Thus, the European Parliament’s position is very clear – it calls on to not only not reduce currently financed areas, but at the same time also increase the EU Budget because it will be needed to achieve the ambitious planned goals. The EP president raises questions of the EU’s own resources and reminds that the budget must be sustainable.
Without a doubt, all these thoughts urge EU member states and the European Council to give take some time to think, how the budget must span not only individual countries’ wishes and priorities, but at the same time we must also resolve global challenges. As such, increased investment into the future is a must so that the EU wouldn’t lose its positions in geopolitics and in the areas of global economics, sustainable development and others.
European Council President Charles Michel released the “conclusions project” last Friday regarding the 2021-2027 budget and EU resource reform. Here one can observe that it features a budget level, which neither matches the Parliament nor the Commission’s proposals. An entire 46.3 % cut the Cohesion Policy Fund! Also, the budget cuts in the Council’s project does not leave agriculture unscathed, which sees cuts of an entire 14%, which is completely unacceptable. In this respect, I unambiguously support the Parliament’s position that we cannot yield and it is crucial to seek to retain realistic financing levels in the budget.
The current Council project clearly shows sizeable decreases to the funding of defence, Erasmus+, the unified market and other programmes. We can note that the 7.5 billion euro needed for the Just Transition Mechanism are assembled by downsizing various others of the EU’s activities. This clashes with the EP’s firm position that the new priorities should be funded from new funds. Nevertheless, Parliament seeks a binding direction for obtaining extra resources. Despite the EP’s wishes, five member states are offered to be given one-time adjustments (“discounts”_, which would allow the wealthy EU member states to regain their budget contributions. I repeat, the European Parliament should be united and firmly declare its discontent and disappointment with President Charles Michel’s proposal because otherwise, risks could emerge for the EU’s activities in critical areas.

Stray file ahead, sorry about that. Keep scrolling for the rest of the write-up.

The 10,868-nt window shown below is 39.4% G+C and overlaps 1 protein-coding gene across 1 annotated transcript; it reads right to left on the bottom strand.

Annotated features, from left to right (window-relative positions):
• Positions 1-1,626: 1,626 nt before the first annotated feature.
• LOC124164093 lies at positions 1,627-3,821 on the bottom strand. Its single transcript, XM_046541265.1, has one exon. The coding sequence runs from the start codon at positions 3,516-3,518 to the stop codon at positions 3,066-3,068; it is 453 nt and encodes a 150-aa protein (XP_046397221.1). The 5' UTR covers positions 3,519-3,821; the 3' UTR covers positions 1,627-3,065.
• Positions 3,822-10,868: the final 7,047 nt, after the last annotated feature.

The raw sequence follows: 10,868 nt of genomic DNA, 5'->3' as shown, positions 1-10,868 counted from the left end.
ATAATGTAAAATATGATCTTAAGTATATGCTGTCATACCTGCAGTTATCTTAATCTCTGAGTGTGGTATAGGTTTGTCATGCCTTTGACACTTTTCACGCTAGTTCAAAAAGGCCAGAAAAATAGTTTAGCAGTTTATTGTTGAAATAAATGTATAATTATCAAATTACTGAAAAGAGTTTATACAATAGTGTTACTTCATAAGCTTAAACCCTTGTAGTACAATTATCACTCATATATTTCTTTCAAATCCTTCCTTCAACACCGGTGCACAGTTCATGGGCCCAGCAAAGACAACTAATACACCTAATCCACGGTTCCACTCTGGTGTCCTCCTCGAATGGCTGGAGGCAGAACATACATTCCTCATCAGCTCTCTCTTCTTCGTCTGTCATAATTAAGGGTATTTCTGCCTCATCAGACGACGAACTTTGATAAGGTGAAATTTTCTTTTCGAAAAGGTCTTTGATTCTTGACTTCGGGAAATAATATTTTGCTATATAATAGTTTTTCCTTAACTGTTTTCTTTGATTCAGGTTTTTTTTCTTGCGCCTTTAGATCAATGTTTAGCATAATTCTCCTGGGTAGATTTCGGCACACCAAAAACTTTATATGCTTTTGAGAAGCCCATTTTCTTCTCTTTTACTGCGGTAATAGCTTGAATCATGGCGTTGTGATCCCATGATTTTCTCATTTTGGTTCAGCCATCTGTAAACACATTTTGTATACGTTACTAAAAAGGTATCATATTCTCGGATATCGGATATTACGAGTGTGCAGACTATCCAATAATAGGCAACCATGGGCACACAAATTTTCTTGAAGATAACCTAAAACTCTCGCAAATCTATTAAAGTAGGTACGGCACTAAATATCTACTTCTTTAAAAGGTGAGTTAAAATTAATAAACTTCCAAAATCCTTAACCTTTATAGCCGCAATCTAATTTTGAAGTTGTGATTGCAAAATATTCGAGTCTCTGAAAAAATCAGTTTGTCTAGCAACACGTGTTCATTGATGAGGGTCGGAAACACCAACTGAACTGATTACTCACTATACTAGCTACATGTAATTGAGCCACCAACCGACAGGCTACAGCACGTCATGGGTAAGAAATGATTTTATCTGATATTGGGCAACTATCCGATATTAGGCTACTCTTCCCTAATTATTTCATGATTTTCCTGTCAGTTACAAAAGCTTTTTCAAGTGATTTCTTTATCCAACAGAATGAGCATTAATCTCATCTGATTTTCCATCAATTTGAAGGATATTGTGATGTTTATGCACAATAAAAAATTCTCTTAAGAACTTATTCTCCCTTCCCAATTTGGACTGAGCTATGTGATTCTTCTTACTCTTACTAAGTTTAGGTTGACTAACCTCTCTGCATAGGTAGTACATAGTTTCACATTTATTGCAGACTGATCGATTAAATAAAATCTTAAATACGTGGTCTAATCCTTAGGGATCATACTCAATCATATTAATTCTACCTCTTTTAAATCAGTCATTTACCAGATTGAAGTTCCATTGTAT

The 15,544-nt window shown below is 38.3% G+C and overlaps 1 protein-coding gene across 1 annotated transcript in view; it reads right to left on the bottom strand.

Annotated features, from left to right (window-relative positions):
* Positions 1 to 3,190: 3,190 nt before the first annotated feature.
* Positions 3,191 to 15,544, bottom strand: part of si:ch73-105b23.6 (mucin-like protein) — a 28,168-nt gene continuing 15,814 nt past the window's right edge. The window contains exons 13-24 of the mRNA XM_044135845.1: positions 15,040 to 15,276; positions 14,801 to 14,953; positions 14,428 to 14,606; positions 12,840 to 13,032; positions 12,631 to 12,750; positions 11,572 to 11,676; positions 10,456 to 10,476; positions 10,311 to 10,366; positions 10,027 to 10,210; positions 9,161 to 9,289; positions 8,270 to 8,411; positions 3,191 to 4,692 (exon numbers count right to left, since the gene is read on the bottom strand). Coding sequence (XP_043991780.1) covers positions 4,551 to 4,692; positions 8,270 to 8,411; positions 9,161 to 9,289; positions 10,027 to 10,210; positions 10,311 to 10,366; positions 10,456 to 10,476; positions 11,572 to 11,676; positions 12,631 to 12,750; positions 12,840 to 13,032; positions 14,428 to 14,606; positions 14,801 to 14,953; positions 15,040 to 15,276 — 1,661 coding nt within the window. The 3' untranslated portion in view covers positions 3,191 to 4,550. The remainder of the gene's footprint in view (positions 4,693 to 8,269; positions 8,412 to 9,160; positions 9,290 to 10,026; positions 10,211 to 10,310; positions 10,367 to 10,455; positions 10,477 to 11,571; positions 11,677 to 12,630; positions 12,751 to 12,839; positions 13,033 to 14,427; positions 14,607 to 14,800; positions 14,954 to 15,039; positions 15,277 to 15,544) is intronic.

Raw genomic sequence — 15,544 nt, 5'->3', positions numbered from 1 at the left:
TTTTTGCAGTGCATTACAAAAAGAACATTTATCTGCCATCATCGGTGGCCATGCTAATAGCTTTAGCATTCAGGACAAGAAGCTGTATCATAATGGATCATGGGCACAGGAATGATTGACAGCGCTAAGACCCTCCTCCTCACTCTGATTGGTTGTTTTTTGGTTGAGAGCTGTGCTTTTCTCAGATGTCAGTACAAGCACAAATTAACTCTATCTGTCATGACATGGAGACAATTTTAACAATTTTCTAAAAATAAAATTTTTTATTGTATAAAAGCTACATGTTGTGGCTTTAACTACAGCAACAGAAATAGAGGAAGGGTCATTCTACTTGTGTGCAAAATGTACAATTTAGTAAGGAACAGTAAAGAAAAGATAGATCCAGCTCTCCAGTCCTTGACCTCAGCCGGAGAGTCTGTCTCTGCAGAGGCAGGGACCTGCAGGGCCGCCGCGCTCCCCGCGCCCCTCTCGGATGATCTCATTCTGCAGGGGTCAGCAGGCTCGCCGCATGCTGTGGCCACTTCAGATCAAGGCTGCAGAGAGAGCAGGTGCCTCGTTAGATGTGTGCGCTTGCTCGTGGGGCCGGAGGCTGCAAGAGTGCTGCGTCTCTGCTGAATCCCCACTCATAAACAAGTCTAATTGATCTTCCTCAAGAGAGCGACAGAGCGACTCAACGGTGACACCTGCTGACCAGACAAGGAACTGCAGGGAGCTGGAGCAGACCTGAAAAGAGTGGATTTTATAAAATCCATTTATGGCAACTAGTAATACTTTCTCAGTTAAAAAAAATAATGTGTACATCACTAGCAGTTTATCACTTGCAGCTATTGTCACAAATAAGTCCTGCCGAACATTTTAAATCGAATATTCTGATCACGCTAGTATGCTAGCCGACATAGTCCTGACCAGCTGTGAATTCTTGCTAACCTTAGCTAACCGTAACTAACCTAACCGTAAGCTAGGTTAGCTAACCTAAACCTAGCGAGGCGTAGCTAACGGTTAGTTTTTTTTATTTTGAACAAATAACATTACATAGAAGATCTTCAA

While awaiting fierce debates between the member states, the EP must stand firm and defend its position. Only this way can EU member state leaders hear our voice. Namely, the EP must take a principled stance and declare that it is disappointed with Charles Michel’s proposal. We must inform the public about the Council’s current proposal, which will impact all of Europe’s ability to implement its policy and perform prior commitments. That’s not to even talk about investment in the future – from academic research to digital innovation and such.
As a member of the European Parliament, who will also be voting on the Multiannual Financial Framework, I believe that the MEPs’ opinion on the questions mentioned above is justified. A variety of challenges await the EU and its member states over the coming seven years and they can more effectively be overcome in unison. For all these efforts, we must have European level financing. The Parliament is not planning to change its position, and thus together with the other MEPs, I hope that we will come to hear positive news. I do not doubt that agreement must be found because “more time” would yield more space for politicking and various doubts.